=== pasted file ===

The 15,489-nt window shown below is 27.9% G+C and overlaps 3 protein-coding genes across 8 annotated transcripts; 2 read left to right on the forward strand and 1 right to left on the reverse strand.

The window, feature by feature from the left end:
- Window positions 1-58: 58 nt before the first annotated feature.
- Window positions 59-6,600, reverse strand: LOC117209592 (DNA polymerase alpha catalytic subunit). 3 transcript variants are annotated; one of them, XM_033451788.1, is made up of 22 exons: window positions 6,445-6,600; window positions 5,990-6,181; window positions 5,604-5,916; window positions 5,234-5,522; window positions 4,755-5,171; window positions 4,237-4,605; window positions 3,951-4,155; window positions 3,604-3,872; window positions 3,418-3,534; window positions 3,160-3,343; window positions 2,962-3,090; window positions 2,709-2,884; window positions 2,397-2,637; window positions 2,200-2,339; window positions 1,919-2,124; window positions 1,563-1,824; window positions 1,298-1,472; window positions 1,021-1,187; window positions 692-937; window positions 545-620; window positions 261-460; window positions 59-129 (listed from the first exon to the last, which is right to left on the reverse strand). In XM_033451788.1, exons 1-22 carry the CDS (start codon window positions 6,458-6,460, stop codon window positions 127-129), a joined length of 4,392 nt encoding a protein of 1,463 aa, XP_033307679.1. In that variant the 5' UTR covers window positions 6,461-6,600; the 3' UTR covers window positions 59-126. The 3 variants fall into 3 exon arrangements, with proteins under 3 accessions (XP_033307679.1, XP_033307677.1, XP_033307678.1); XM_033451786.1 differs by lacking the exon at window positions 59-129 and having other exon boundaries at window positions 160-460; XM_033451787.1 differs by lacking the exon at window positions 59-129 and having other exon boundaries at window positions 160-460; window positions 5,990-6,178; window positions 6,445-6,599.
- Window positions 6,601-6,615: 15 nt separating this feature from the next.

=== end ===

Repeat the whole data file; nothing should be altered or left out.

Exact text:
The 15,489-nt window shown below is 27.9% G+C and overlaps 3 protein-coding genes across 8 annotated transcripts; 2 read left to right on the forward strand and 1 right to left on the reverse strand.

The window, feature by feature from the left end:
- Window positions 1-58: 58 nt before the first annotated feature.
- Window positions 59-6,600, reverse strand: LOC117209592 (DNA polymerase alpha catalytic subunit). 3 transcript variants are annotated; one of them, XM_033451788.1, is made up of 22 exons: window positions 6,445-6,600; window positions 5,990-6,181; window positions 5,604-5,916; window positions 5,234-5,522; window positions 4,755-5,171; window positions 4,237-4,605; window positions 3,951-4,155; window positions 3,604-3,872; window positions 3,418-3,534; window positions 3,160-3,343; window positions 2,962-3,090; window positions 2,709-2,884; window positions 2,397-2,637; window positions 2,200-2,339; window positions 1,919-2,124; window positions 1,563-1,824; window positions 1,298-1,472; window positions 1,021-1,187; window positions 692-937; window positions 545-620; window positions 261-460; window positions 59-129 (listed from the first exon to the last, which is right to left on the reverse strand). In XM_033451788.1, exons 1-22 carry the CDS (start codon window positions 6,458-6,460, stop codon window positions 127-129), a joined length of 4,392 nt encoding a protein of 1,463 aa, XP_033307679.1. In that variant the 5' UTR covers window positions 6,461-6,600; the 3' UTR covers window positions 59-126. The 3 variants fall into 3 exon arrangements, with proteins under 3 accessions (XP_033307679.1, XP_033307677.1, XP_033307678.1); XM_033451786.1 differs by lacking the exon at window positions 59-129 and having other exon boundaries at window positions 160-460; XM_033451787.1 differs by lacking the exon at window positions 59-129 and having other exon boundaries at window positions 160-460; window positions 5,990-6,178; window positions 6,445-6,599.
- Window positions 6,601-6,615: 15 nt separating this feature from the next.